Life was a bitch these troubled days on the ocean; a couple of days ago tiller arm number two (autopilot) stopped working. Bad news since this was nr 2 of three autopilots while not even being halfway. Well, we still had one left.... but it was kind of strange that they all had the same failure while nothing appeared wrong with it. The information and feedback of rowers from the rowing society on the internet, though useful, brought no solution.Niall was still freaking out from the pain in his ass so now he was rowing on an inflatable pillow and a folded fleece sweater in his boxer shorts.
To relieve Nialls' cushion ( as Colin almost flattened it with his feet while rowing) Colin was rowing in the back seat now, at least he was trying... resulting in an oar overboard! The "man overboard training" came in handy as a well oiled machine and we flew back with a rigid division of labor against waves and windforce 5 again, to store our precious oar after about 20 minutes. Fortunately it happened just before sunset otherwise we would have lost it!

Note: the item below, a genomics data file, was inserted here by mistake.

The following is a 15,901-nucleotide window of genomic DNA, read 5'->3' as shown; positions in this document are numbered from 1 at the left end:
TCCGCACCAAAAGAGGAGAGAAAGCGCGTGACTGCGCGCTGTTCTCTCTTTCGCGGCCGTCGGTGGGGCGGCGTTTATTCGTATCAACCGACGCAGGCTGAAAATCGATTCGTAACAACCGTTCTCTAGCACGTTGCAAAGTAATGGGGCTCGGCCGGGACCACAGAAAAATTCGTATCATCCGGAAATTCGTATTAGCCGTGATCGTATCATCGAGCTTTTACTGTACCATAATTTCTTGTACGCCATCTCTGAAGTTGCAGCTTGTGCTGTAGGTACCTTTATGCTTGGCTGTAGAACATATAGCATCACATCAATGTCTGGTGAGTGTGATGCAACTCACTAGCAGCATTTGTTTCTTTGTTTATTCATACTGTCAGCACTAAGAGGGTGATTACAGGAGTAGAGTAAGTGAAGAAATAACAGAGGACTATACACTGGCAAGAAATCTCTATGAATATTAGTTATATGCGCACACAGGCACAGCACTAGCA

In the night Clement and I are ready to begin a two-hour rowing shift at 01:00. Colin disconnected his ankle, staggers on the deck and fell down. He flipped over the lifeline railing, holding on to a line with his head dangling over the water and two legs in the air. In this crazy position, he shouts at us: "get the fuck over here and get my legs!" We grab his legs and pull him back on deck. The new rowing shift can begin!It's Wednesday the 29th. Around 9 am we reach the point that we are halfway through the ocean. On both sides from start to finish the distance is 1650 nautical miles. My fastest half ocean crossing so far. We get to this point after 22 days and 23 hours: in other words our ETA is decreased by 10 hours resulting in an estimated arrival time of 45 days and 22 hours. Not bad with the slowdown of the past few days and still 4.5 days for the world record!